On View210 Gallery
May 1 – June 13, 2010
David Foster Wallace considered tennis “chess on the run” because, like chess, there are an infinite number of possible plays that can be made once the ball is set in motion. Infinite variability comes out of an adherence to formal constraints: sets of boundaries and standardized rules. In painting the canvas might be considered the boundary; the standardized rules determined by invariable color relationships (as in red and blue will always make purple). From these restrictions emerges the infinitude of space—the depths, shallows, and flats—that is the provenance of painting and the central focus of Ross Neher’s recent work.
Neher’s canvases are better than Valium for your eyes. They’re soothing without being sedative, a delicate balance refined nicely by Color Field predecessors such as Kenneth Noland or Jack Bush. Like the Color Field artists Neher’s work emphasizes overall consistency and form rather than the lively gestural brushwork of the Abstract Expressionists. Indeed, Neher’s brushstrokes are virtually undetectable; his surfaces are as flat and smooth as a finely polished stone. But what’s depicted—a non-repeating pattern of squares, rectangles, and trapezoids—creates a spatial illusion that is dynamic and shifting.
Neher’s paintings contain such a multitude of one-point perspectives that the shapes on the canvas appear to literally shift depending on your viewing position. Trapezoids come together forming a series of triangles whose pointy ridgelines track the viewer’s gaze like heliotropic plants bending towards the sun. The effect is similar to the Mona Lisa’s eyes and, more concretely, to the constructions of Patrick Hughes. The careful plotting of space and the abundance of simple shapes and lines calls to mind Mondrian’s canvases and the heyday of Geometric Abstraction. What distinguishes Neher’s work from the Geo Abs is that their compositions were non-representational and, for the most part, void of spatial depth. Neher uses the conventions of the Geo Abs but to a whole different end, to create space in all its fluctuating ambiguity.
On top of the tight geometric framework Neher paints a skin of color with textbook precision. Only one work in the exhibition is monochromatic, “Dark Sforza,” while the other seven paintings deploy sweeping shifts in tone, hue, and chroma to create the illusion of light and shadow playing on the geometric forms. “Aruna,” for example, is painted in tawny shades of red, orange, brown, ochre, and purple, a fitting palette considering Aruna in Hindi translates roughly as “the redness of the rising sun”. The orange highlights project a light source coming from the painting’s upper-right corner. All squares and rectangles drop back, receding into an indefinable distance. On the left side of the canvas the tones become much more muted, giving the appearance of cast shadow.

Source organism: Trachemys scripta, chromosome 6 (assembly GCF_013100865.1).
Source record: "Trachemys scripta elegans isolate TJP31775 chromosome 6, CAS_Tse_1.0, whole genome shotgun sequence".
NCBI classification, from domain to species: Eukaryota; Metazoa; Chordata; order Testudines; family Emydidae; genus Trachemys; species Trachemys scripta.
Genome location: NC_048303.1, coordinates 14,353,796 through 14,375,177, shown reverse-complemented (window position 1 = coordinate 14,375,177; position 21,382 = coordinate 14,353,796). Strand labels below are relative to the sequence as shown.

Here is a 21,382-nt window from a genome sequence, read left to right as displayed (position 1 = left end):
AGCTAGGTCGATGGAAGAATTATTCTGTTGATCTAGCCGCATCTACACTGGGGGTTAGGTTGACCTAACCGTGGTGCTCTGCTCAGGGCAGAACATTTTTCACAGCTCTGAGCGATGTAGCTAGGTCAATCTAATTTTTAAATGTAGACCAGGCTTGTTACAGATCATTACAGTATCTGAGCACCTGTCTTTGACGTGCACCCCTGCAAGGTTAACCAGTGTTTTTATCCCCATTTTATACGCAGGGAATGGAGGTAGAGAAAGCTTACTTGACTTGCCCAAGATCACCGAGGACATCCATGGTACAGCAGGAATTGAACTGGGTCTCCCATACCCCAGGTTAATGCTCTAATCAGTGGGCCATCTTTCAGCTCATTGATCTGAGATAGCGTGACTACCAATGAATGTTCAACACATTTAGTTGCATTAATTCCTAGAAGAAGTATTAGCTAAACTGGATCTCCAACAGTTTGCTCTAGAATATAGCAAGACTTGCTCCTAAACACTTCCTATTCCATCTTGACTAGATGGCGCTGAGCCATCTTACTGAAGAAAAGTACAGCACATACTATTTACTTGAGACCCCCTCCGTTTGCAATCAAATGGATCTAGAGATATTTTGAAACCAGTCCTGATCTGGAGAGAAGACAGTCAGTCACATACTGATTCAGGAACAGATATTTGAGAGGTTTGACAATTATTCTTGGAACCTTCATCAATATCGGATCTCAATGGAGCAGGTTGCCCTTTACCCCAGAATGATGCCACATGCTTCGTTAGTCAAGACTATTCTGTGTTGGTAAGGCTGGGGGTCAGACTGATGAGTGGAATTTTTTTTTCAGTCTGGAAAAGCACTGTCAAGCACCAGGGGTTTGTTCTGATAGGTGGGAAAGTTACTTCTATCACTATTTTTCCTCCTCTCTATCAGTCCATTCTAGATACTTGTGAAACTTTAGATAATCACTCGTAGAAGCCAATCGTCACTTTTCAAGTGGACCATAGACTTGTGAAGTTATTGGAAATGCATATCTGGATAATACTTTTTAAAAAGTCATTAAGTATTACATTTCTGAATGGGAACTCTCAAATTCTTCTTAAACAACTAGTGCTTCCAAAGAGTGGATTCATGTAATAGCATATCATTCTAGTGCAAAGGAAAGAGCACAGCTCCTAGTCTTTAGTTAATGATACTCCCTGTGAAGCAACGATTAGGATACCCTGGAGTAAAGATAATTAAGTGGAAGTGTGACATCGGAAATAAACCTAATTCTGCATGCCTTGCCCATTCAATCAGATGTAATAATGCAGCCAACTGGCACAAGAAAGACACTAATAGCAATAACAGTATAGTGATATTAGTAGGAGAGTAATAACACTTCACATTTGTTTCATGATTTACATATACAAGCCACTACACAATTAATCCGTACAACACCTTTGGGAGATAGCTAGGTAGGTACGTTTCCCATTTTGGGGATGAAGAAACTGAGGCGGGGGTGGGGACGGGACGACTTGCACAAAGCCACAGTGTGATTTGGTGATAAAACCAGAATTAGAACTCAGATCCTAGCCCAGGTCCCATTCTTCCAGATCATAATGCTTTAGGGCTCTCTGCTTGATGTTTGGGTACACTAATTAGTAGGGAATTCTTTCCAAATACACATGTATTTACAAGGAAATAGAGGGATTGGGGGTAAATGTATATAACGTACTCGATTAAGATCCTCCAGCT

All the evidence of rigorous plotting and patient execution makes for a sense of absence. Without any component to give a degree of scale, Neher’s unoccupied spaces could be tiny or colossal. The possibilities are infinite and as a consequence the formal barriers of the painting become elastic. Every edge—the actual ends of the canvas as well as the painted delineations—expands or contracts to contain the imagined space.
These works could easily be “Untitled 1 – 8,” but they’re not. The titles—“Armistice,” “Piet-Pieta,” “Faro,” “Dark Sforza”—load the otherwise painterly purity of the work with political, social, and art historical connotations. When you add the intellectual element to the optical splendor, the mood established by the atmosphere of color grounds itself in association. The temporary peace between warring parties alluded to in “Armistice” is a sunny orange that fades into a flattening greenish murk. Both the warmth of the orange and the calm in the suspension of hostilities evoke a sense of serenity undermined by temporality. The orange eventually turns green; the war resumes.
The title of the exhibition, Sanctuary, implies refuge with the potential for holiness. You don’t forget your problems in a sanctuary; you accept them and sometimes that brings relief. Neher’s paintings, the embodiment of concentration and meditation, might be a sanctuary for the artist. I wouldn’t call them sacred, but I’ll admit how rejuvenating it can be to imagine the infinity of space when you’re feeling bound by life’s constraints.